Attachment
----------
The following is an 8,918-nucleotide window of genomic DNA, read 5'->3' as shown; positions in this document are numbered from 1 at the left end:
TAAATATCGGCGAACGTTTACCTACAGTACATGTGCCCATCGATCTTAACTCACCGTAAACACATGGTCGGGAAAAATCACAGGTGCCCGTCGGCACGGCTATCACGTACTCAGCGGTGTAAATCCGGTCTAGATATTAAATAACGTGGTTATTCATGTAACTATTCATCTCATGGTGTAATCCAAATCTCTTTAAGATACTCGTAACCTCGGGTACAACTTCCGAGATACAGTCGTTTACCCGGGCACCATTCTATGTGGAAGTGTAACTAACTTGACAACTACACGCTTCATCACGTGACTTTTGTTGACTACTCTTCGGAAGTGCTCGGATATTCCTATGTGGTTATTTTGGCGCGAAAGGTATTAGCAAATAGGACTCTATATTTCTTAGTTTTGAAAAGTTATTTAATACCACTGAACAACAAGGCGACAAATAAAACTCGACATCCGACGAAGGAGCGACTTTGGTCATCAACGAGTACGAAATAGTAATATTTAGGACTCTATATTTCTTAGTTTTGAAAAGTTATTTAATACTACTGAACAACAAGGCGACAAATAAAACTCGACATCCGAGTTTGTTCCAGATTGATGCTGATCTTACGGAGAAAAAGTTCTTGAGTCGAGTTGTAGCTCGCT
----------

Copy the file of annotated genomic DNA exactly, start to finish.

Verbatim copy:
The following is an 8,918-nucleotide window of genomic DNA, read 5'->3' as shown; positions in this document are numbered from 1 at the left end:
TAAATATCGGCGAACGTTTACCTACAGTACATGTGCCCATCGATCTTAACTCACCGTAAACACATGGTCGGGAAAAATCACAGGTGCCCGTCGGCACGGCTATCACGTACTCAGCGGTGTAAATCCGGTCTAGATATTAAATAACGTGGTTATTCATGTAACTATTCATCTCATGGTGTAATCCAAATCTCTTTAAGATACTCGTAACCTCGGGTACAACTTCCGAGATACAGTCGTTTACCCGGGCACCATTCTATGTGGAAGTGTAACTAACTTGACAACTACACGCTTCATCACGTGACTTTTGTTGACTACTCTTCGGAAGTGCTCGGATATTCCTATGTGGTTATTTTGGCGCGAAAGGTATTAGCAAATAGGACTCTATATTTCTTAGTTTTGAAAAGTTATTTAATACCACTGAACAACAAGGCGACAAATAAAACTCGACATCCGACGAAGGAGCGACTTTGGTCATCAACGAGTACGAAATAGTAATATTTAGGACTCTATATTTCTTAGTTTTGAAAAGTTATTTAATACTACTGAACAACAAGGCGACAAATAAAACTCGACATCCGAGTTTGTTCCAGATTGATGCTGATCTTACGGAGAAAAAGTTCTTGAGTCGAGTTGTAGCTCGCT